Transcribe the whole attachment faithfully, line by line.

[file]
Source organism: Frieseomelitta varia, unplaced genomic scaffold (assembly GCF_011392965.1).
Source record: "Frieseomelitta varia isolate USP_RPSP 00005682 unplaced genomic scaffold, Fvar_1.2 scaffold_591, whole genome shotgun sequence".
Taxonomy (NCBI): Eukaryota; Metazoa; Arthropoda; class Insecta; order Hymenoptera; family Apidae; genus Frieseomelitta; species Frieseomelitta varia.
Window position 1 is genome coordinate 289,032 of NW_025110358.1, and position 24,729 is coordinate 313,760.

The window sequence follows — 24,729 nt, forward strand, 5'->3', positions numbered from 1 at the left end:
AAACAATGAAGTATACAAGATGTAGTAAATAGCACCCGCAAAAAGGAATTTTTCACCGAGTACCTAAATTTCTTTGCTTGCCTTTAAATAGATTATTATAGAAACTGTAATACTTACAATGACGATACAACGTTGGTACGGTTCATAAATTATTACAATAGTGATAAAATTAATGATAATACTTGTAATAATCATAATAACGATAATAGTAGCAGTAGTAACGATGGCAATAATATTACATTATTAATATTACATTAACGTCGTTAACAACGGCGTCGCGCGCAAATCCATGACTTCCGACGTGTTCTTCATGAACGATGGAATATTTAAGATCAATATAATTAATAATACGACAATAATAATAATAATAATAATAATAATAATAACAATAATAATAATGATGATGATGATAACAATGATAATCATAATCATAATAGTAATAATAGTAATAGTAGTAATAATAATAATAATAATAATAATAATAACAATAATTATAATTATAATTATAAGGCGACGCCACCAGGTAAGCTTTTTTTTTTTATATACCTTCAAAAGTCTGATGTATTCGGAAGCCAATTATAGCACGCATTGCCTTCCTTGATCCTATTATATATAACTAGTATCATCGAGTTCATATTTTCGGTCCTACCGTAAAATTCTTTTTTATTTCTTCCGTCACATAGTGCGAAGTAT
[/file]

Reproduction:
Source organism: Frieseomelitta varia, unplaced genomic scaffold (assembly GCF_011392965.1).
Source record: "Frieseomelitta varia isolate USP_RPSP 00005682 unplaced genomic scaffold, Fvar_1.2 scaffold_591, whole genome shotgun sequence".
Taxonomy (NCBI): Eukaryota; Metazoa; Arthropoda; class Insecta; order Hymenoptera; family Apidae; genus Frieseomelitta; species Frieseomelitta varia.
Window position 1 is genome coordinate 289,032 of NW_025110358.1, and position 24,729 is coordinate 313,760.

The window sequence follows — 24,729 nt, forward strand, 5'->3', positions numbered from 1 at the left end:
AAACAATGAAGTATACAAGATGTAGTAAATAGCACCCGCAAAAAGGAATTTTTCACCGAGTACCTAAATTTCTTTGCTTGCCTTTAAATAGATTATTATAGAAACTGTAATACTTACAATGACGATACAACGTTGGTACGGTTCATAAATTATTACAATAGTGATAAAATTAATGATAATACTTGTAATAATCATAATAACGATAATAGTAGCAGTAGTAACGATGGCAATAATATTACATTATTAATATTACATTAACGTCGTTAACAACGGCGTCGCGCGCAAATCCATGACTTCCGACGTGTTCTTCATGAACGATGGAATATTTAAGATCAATATAATTAATAATACGACAATAATAATAATAATAATAATAATAATAATAACAATAATAATAATGATGATGATGATAACAATGATAATCATAATCATAATAGTAATAATAGTAATAGTAGTAATAATAATAATAATAATAATAATAATAACAATAATTATAATTATAATTATAAGGCGACGCCACCAGGTAAGCTTTTTTTTTTTATATACCTTCAAAAGTCTGATGTATTCGGAAGCCAATTATAGCACGCATTGCCTTCCTTGATCCTATTATATATAACTAGTATCATCGAGTTCATATTTTCGGTCCTACCGTAAAATTCTTTTTTATTTCTTCCGTCACATAGTGCGAAGTAT